Because of this "wash rule" investors wanting to keep their money invested to maintain their asset allocation often swap into similar, but non-identical assets, at least temporarily, before buying the same security back. 

For instance, an investor selling Merck at a loss may want to retain exposure to drug stocks. Concurrent with selling Merck, that investor may buy Pfizer or Eli Lilly or perhaps a pharmaceutical ETF instead.  After 31 days, Merck may be repurchased without endangering recognition of the loss.

With bonds it is very easy to avoid the wash rules, says Larry Torella, a tax partner at Eisner LLP in New York.  “Bonds offer more flexibility than stocks,” says Torella. 

Even if the swap involves the same issuer — which is not ideal — as long as the coupon and maturity are different, the instrument usually has different risk characteristics and trades in a less similar way, making it substantially different enough. 

“There is no black and white definition of what ‘substantially identical’ means,” says Torella.  “Clearly if the security has a different issuer, it’s a home run — such as swapping GM for Ford.  If a fixed income instrument has a different maturity, as when going from a short-term issue to a longer-term issue, it is probably still okay.  The closer in maturity and coupon, however, the closer a taxpayer is to pushing the line with the IRS,” he adds.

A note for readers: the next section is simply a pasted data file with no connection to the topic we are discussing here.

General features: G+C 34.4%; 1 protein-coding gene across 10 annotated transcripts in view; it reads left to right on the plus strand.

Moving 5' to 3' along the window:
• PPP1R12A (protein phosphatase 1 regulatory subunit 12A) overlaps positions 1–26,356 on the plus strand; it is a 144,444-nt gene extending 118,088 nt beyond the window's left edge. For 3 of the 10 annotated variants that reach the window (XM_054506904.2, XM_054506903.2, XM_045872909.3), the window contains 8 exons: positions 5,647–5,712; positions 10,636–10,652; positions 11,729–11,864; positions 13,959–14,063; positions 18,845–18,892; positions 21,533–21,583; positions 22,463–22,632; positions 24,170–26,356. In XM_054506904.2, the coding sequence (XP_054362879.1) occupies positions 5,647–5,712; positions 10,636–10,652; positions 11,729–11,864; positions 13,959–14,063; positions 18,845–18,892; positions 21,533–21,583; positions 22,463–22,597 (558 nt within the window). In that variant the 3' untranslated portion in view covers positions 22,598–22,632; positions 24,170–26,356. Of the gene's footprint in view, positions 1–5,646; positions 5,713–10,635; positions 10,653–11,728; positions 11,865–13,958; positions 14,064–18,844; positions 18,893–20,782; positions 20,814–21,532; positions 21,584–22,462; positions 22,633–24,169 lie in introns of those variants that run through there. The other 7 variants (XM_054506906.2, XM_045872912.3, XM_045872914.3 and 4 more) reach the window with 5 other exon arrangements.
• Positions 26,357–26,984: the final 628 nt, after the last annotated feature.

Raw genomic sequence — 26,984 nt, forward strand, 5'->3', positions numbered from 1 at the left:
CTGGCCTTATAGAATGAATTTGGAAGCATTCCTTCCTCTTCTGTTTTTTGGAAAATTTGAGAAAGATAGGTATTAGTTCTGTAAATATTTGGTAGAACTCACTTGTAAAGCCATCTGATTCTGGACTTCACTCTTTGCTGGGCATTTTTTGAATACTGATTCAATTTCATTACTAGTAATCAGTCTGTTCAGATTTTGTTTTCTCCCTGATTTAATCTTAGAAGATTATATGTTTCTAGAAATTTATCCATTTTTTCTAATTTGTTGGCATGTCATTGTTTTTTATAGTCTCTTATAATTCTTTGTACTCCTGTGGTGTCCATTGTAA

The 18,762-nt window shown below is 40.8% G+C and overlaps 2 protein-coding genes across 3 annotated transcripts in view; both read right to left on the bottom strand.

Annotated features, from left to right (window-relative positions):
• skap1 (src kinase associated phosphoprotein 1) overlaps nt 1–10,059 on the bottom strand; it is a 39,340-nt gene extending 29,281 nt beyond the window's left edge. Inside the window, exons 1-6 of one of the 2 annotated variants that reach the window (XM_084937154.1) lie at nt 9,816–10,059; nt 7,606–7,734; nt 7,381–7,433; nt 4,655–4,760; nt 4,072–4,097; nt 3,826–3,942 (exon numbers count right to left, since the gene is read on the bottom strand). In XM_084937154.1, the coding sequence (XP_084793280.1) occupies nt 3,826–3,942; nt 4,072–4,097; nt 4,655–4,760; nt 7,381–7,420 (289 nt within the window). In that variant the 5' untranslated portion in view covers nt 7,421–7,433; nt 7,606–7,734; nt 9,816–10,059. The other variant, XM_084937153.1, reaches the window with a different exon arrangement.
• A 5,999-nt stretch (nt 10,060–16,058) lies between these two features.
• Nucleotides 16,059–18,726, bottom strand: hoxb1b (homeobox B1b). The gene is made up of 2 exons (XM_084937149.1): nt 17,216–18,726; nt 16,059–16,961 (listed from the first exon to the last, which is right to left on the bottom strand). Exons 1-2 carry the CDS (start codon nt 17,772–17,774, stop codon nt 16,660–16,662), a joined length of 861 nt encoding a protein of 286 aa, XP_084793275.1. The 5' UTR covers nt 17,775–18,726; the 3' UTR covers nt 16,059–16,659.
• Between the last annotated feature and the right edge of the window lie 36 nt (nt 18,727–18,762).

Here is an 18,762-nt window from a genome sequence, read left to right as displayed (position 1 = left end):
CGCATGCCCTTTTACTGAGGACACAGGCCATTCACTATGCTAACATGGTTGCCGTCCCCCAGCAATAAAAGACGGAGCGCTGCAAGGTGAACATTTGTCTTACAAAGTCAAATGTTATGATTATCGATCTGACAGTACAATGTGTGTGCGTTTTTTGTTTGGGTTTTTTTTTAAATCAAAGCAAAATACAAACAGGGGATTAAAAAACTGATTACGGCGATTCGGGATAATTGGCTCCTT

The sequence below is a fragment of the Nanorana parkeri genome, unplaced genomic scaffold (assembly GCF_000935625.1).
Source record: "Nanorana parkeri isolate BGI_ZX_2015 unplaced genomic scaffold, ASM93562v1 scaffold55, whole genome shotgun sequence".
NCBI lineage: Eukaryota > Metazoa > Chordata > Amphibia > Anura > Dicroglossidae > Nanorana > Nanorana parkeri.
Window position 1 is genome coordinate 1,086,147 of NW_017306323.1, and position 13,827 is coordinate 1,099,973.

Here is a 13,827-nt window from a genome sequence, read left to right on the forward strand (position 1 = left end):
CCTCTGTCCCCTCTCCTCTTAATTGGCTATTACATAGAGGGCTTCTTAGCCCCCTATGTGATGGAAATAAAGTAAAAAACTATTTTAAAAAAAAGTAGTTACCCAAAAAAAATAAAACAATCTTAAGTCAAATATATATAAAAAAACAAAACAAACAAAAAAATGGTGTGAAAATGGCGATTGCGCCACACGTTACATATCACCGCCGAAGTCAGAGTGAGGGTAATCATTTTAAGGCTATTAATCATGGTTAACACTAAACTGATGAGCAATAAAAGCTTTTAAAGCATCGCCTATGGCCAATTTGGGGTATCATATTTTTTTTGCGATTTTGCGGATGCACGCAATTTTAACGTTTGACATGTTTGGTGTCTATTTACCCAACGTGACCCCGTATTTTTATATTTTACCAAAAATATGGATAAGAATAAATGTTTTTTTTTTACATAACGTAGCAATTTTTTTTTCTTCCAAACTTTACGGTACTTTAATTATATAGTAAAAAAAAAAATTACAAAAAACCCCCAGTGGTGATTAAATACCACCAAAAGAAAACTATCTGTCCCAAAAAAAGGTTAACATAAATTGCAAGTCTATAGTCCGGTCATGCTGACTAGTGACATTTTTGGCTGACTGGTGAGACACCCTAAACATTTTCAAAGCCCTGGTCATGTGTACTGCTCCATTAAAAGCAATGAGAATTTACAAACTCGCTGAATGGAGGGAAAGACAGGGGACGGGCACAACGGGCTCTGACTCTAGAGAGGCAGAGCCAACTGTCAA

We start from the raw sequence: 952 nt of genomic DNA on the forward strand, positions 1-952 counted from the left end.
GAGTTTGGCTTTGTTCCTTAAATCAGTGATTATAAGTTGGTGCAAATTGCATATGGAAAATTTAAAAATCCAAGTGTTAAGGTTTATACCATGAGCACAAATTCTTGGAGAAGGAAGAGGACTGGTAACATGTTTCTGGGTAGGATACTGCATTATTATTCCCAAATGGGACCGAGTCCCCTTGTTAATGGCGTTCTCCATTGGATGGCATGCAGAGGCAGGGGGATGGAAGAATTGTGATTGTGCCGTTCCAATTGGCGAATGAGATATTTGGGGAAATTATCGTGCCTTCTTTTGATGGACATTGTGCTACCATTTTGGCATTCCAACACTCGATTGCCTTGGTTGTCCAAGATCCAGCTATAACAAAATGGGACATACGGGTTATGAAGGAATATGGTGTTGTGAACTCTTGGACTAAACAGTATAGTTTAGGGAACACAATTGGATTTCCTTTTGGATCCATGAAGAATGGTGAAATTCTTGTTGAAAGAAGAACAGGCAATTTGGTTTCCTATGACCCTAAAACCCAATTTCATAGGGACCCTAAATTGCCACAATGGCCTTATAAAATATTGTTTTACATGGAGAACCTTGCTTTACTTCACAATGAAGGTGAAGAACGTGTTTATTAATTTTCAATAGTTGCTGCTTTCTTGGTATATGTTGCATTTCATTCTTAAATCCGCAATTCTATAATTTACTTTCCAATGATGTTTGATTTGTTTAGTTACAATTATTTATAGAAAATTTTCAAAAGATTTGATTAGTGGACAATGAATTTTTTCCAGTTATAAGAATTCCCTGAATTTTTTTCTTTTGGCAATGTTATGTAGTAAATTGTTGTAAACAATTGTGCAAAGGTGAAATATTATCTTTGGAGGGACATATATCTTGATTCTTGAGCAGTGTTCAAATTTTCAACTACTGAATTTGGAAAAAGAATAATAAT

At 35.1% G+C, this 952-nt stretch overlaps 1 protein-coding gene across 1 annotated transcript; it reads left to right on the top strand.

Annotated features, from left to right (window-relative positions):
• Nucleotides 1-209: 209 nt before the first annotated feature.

However Justin Ransome, a partner in the tax office of Grant Thornton in Washington, DC uses a stricter interpretation.  For instance, he would be uncomfortable with a client’s trading one ailing automaker’s issue for another stock or bond.  Certainly moving from one mutual fund family’s S&P 500 Index fund to another’s would be problematic for Ransome, as would be moving into an S&P 500 ETF, despite its being a different type of security altogether. 

Rule #3: Selling in a Personal Account and Buying in an IRA
Long an accepted practice, with a history of being touted in tax planning articles, selling a security for a tax loss in a personal account and buying it back in an IRA is a very gray area.  The underlying presumption is that if account titles are different, it is okay. However, according to Ransome, this tactic may not be legit due to other prohibitions regarding trading among related parties and it is certainly not in keeping with the spirit of the tax law.

Other experts disagree since the IRS has been mum on the subject and after so many years still has not issued guidance or expressly prohibited it.  They deem the maneuver okay.  But before engaging in such a slight of trade, it is advisable to consult one’s tax advisor first regarding their stance.

While some advisers will annually review portfolios for their harvesting potential before the December 31 cut-off without prodding, many wait to be asked by clients.  Asking is worth the call.  Receiving one last opportunity to recognize investment blunders and move into the New Year with improved portfolio prospects and a lower tax bill is the only gift the IRS hands out during the holiday season.